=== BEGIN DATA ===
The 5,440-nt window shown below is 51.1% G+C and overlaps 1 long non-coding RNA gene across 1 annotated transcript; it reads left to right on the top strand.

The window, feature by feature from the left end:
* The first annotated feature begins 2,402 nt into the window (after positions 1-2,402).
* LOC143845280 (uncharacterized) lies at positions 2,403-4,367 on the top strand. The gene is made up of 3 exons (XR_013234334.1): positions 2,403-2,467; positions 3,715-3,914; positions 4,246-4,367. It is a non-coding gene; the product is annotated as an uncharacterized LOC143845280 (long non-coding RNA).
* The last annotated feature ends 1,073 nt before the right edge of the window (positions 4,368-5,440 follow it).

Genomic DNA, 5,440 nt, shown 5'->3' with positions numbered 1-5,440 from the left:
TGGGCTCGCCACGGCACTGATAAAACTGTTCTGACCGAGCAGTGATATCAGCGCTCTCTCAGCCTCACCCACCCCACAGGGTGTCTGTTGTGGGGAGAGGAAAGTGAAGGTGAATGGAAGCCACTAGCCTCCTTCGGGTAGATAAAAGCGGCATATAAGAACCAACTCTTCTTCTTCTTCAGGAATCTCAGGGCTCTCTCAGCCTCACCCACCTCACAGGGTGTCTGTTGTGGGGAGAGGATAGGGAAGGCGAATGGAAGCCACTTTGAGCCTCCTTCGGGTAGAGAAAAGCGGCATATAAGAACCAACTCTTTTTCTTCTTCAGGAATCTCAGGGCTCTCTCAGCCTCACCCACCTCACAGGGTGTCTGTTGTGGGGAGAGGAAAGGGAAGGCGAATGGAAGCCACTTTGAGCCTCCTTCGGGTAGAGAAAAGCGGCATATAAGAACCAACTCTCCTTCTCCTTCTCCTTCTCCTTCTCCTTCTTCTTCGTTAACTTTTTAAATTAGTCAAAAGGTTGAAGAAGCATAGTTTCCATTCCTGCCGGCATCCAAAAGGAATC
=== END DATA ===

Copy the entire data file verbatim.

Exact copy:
The 5,440-nt window shown below is 51.1% G+C and overlaps 1 long non-coding RNA gene across 1 annotated transcript; it reads left to right on the top strand.

The window, feature by feature from the left end:
* The first annotated feature begins 2,402 nt into the window (after positions 1-2,402).
* LOC143845280 (uncharacterized) lies at positions 2,403-4,367 on the top strand. The gene is made up of 3 exons (XR_013234334.1): positions 2,403-2,467; positions 3,715-3,914; positions 4,246-4,367. It is a non-coding gene; the product is annotated as an uncharacterized LOC143845280 (long non-coding RNA).
* The last annotated feature ends 1,073 nt before the right edge of the window (positions 4,368-5,440 follow it).

Genomic DNA, 5,440 nt, shown 5'->3' with positions numbered 1-5,440 from the left:
TGGGCTCGCCACGGCACTGATAAAACTGTTCTGACCGAGCAGTGATATCAGCGCTCTCTCAGCCTCACCCACCCCACAGGGTGTCTGTTGTGGGGAGAGGAAAGTGAAGGTGAATGGAAGCCACTAGCCTCCTTCGGGTAGATAAAAGCGGCATATAAGAACCAACTCTTCTTCTTCTTCAGGAATCTCAGGGCTCTCTCAGCCTCACCCACCTCACAGGGTGTCTGTTGTGGGGAGAGGATAGGGAAGGCGAATGGAAGCCACTTTGAGCCTCCTTCGGGTAGAGAAAAGCGGCATATAAGAACCAACTCTTTTTCTTCTTCAGGAATCTCAGGGCTCTCTCAGCCTCACCCACCTCACAGGGTGTCTGTTGTGGGGAGAGGAAAGGGAAGGCGAATGGAAGCCACTTTGAGCCTCCTTCGGGTAGAGAAAAGCGGCATATAAGAACCAACTCTCCTTCTCCTTCTCCTTCTCCTTCTCCTTCTTCTTCGTTAACTTTTTAAATTAGTCAAAAGGTTGAAGAAGCATAGTTTCCATTCCTGCCGGCATCCAAAAGGAATC